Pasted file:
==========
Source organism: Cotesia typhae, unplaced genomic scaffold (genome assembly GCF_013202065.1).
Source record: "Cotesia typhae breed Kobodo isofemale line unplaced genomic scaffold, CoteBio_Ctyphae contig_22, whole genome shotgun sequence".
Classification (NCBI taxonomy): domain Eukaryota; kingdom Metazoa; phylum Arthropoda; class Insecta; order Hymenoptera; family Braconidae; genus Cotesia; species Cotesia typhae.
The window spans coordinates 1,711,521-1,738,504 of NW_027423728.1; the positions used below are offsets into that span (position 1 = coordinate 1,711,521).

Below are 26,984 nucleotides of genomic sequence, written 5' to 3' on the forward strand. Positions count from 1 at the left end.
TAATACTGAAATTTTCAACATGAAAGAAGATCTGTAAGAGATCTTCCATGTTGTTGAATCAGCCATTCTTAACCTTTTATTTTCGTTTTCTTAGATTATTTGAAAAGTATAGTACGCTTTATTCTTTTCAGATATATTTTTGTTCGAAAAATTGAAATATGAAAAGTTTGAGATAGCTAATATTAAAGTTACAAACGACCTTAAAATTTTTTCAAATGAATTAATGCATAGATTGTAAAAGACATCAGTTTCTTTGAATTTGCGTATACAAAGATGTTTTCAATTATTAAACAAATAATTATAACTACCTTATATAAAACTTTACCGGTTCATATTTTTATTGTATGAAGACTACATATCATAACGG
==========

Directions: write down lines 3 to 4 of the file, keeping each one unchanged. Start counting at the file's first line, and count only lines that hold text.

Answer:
Classification (NCBI taxonomy): domain Eukaryota; kingdom Metazoa; phylum Arthropoda; class Insecta; order Hymenoptera; family Braconidae; genus Cotesia; species Cotesia typhae.
The window spans coordinates 1,711,521-1,738,504 of NW_027423728.1; the positions used below are offsets into that span (position 1 = coordinate 1,711,521).